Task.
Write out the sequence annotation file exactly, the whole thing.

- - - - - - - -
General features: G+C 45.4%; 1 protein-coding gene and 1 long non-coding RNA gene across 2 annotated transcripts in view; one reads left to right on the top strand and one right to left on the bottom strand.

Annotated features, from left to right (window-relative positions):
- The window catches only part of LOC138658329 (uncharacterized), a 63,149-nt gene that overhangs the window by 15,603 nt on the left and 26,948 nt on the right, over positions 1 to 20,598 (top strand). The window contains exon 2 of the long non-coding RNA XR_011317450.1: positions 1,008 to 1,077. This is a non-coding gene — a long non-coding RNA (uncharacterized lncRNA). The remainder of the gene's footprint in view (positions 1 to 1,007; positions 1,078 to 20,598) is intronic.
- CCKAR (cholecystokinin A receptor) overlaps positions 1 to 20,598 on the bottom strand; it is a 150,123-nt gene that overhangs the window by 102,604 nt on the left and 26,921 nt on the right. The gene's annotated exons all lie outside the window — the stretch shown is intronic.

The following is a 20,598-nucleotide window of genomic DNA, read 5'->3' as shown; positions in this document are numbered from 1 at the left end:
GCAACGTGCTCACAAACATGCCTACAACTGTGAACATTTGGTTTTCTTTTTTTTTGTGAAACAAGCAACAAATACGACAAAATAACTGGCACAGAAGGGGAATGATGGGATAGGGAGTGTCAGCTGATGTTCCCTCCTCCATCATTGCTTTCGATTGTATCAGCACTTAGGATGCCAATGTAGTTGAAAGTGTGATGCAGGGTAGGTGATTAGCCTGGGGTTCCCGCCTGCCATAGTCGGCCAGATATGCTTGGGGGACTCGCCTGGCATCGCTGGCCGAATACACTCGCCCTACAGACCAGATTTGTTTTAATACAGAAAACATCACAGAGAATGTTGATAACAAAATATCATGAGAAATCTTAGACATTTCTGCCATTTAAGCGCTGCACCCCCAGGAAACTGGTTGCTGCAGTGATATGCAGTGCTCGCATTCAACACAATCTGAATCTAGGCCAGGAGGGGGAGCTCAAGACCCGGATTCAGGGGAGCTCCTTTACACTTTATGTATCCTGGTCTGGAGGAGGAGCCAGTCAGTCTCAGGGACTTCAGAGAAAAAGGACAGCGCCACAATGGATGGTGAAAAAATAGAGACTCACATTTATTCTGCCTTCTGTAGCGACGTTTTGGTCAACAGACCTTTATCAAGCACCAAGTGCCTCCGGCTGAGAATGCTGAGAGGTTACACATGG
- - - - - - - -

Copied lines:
General features: G+C 45.4%; 1 protein-coding gene and 1 long non-coding RNA gene across 2 annotated transcripts in view; one reads left to right on the top strand and one right to left on the bottom strand.

Annotated features, from left to right (window-relative positions):
- The window catches only part of LOC138658329 (uncharacterized), a 63,149-nt gene that overhangs the window by 15,603 nt on the left and 26,948 nt on the right, over positions 1 to 20,598 (top strand). The window contains exon 2 of the long non-coding RNA XR_011317450.1: positions 1,008 to 1,077. This is a non-coding gene — a long non-coding RNA (uncharacterized lncRNA). The remainder of the gene's footprint in view (positions 1 to 1,007; positions 1,078 to 20,598) is intronic.
- CCKAR (cholecystokinin A receptor) overlaps positions 1 to 20,598 on the bottom strand; it is a 150,123-nt gene that overhangs the window by 102,604 nt on the left and 26,921 nt on the right. The gene's annotated exons all lie outside the window — the stretch shown is intronic.

The following is a 20,598-nucleotide window of genomic DNA, read 5'->3' as shown; positions in this document are numbered from 1 at the left end:
GCAACGTGCTCACAAACATGCCTACAACTGTGAACATTTGGTTTTCTTTTTTTTTGTGAAACAAGCAACAAATACGACAAAATAACTGGCACAGAAGGGGAATGATGGGATAGGGAGTGTCAGCTGATGTTCCCTCCTCCATCATTGCTTTCGATTGTATCAGCACTTAGGATGCCAATGTAGTTGAAAGTGTGATGCAGGGTAGGTGATTAGCCTGGGGTTCCCGCCTGCCATAGTCGGCCAGATATGCTTGGGGGACTCGCCTGGCATCGCTGGCCGAATACACTCGCCCTACAGACCAGATTTGTTTTAATACAGAAAACATCACAGAGAATGTTGATAACAAAATATCATGAGAAATCTTAGACATTTCTGCCATTTAAGCGCTGCACCCCCAGGAAACTGGTTGCTGCAGTGATATGCAGTGCTCGCATTCAACACAATCTGAATCTAGGCCAGGAGGGGGAGCTCAAGACCCGGATTCAGGGGAGCTCCTTTACACTTTATGTATCCTGGTCTGGAGGAGGAGCCAGTCAGTCTCAGGGACTTCAGAGAAAAAGGACAGCGCCACAATGGATGGTGAAAAAATAGAGACTCACATTTATTCTGCCTTCTGTAGCGACGTTTTGGTCAACAGACCTTTATCAAGCACCAAGTGCCTCCGGCTGAGAATGCTGAGAGGTTACACATGG